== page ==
Compared to the CVD risk scores, a different approach was taken when using the ceramide ratio Cer(d18:1/18:0)/Cer(d18:1/16:0) in a clinically applicable scoring system for predicting the onset of diabetes (dScore). In addition to the lipid ratio, this scoring system incorporates the patient's age, sex and BMI, and gives a 10-year absolute risk (scale 0–100) of developing DM2 (11). The subjects are grouped into risk categories: low risk is defined as <5%, moderate risk 5–15% and high risk more than 15% probability of developing DM2 in the next 10 years. It is noteworthy that the ceramide ratio, and consequently the dScore, was significantly reduced in persons with a weight loss of 5% or more (11), which is consistent with earlier dietary interventions showing that weight loss of a few kilograms is enough to reduce the risk of developing diabetes (51).

Clinical Use of Scores

The CERT1 ceramide score has been implemented in clinical use in private and public practice both in Finland and at Mayo Clinic in the USA. The score includes a single easy to understand readout for physicians as opposed to a list of multiple ceramide results each with separate reference values. The score calculation is based on ratios of distinct ceramides, which offers another advantage since an occasional variation in concentrations of single ceramides does not significantly affect the ratio. The score-based reporting system also allows an opportunity for graphical visualization of the results in a condensed form which is simple to understand and could be useful to share with patients. Ceramide laboratory measurements are performed by high-throughput robotic enabled mass spectrometry instrumentation. Mass spectrometry is classically associated with high-sensitivity requirements of hormonal measurements, vitamin D or immunosuppressants among other. The technology is highly robust, easy to set up and the quality controlled specific standards conform to all required regulatory standards. The cost and speed of daily operation is comparable to antibody-based assay solutions in high-volume laboratories and the equipment is becoming more routinely available in most high volume clinical laboratories.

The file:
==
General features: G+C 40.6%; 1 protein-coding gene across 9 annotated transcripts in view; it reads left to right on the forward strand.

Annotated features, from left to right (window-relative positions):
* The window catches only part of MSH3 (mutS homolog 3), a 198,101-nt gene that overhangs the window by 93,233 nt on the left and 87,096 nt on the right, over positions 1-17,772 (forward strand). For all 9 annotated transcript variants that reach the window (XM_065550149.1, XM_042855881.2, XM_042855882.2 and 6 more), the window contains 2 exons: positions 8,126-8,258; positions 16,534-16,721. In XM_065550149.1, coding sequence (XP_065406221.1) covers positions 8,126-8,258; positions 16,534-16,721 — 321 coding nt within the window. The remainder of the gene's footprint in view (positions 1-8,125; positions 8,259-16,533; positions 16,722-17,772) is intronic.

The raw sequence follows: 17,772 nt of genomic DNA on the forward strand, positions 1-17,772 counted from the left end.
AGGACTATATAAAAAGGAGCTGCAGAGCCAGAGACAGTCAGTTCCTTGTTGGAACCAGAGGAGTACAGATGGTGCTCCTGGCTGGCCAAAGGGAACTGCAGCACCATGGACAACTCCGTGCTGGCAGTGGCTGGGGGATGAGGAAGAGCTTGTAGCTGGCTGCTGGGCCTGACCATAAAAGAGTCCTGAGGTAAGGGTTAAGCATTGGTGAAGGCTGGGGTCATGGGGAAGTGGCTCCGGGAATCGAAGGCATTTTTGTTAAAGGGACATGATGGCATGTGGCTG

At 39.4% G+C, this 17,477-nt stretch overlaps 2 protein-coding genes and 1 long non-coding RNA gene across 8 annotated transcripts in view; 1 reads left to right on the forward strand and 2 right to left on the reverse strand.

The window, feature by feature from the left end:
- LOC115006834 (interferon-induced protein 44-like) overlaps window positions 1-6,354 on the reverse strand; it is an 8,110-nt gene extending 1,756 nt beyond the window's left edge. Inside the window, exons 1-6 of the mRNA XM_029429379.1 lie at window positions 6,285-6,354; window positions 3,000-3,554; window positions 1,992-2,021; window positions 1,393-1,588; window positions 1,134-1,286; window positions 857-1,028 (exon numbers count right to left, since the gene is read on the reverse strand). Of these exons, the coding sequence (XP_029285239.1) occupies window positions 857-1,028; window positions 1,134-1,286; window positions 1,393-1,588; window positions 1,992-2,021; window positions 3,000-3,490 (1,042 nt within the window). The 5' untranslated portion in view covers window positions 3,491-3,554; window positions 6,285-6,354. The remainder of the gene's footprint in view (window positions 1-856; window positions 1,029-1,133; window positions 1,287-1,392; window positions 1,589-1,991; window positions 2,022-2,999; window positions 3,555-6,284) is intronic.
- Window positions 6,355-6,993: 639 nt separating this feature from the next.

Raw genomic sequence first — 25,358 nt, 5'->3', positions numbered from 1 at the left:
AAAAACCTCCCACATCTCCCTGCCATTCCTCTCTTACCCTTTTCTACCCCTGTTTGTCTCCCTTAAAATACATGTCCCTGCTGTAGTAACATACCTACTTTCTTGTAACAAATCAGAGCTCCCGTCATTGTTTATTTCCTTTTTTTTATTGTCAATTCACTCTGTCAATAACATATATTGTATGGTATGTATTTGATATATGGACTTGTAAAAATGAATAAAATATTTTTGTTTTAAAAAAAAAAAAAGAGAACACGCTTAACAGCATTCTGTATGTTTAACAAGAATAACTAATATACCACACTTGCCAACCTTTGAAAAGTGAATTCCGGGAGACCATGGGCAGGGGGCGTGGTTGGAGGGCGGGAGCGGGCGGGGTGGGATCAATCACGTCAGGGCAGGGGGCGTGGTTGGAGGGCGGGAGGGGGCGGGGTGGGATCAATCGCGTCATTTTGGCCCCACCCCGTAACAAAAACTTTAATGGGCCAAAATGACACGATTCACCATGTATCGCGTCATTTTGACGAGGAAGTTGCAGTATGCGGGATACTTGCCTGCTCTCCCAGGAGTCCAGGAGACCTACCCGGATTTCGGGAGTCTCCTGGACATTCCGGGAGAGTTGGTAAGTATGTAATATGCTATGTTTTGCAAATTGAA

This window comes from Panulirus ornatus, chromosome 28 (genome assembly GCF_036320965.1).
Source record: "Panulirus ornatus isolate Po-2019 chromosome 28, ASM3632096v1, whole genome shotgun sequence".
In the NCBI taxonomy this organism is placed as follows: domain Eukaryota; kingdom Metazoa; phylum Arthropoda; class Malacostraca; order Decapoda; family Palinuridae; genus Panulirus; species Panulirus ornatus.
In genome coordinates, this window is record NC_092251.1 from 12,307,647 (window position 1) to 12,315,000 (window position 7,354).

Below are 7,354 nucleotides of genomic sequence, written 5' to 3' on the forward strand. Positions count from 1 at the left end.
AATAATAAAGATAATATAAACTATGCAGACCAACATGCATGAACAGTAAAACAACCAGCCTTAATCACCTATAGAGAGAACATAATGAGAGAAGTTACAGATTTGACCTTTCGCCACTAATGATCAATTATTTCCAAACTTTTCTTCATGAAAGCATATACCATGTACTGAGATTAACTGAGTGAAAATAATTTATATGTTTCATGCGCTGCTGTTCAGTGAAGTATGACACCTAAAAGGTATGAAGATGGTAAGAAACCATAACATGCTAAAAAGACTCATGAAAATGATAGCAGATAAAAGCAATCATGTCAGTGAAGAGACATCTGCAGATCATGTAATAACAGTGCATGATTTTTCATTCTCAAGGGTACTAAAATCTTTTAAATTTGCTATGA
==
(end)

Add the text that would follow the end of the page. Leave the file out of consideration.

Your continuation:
The studies provide robust evidence that ceramide scores (CERT1, CERT2) can be used for risk stratification in both primary and secondary prevention settings. These scores allow for instance a rapid identification and stratification of residual risk in patients with known CHD who might benefit from more in-depth scrutiny and perhaps more aggressive therapy. Most risk prediction systems in clinical practice use age as part of the assessment. Age is most likely the most powerful biomarker for risk prognostication in general, but it has also significant limitations as it may delay timely intervention in younger and middle-aged individuals. Biomarkers that are not age-dependent allow an earlier detection of risk and prevention. Conversely, many elderly patients may be at relatively low risk despite their age-driven risk calculator scores. In these cases an age-independent biomarker may be useful as these patients might do well without aggressive interventions.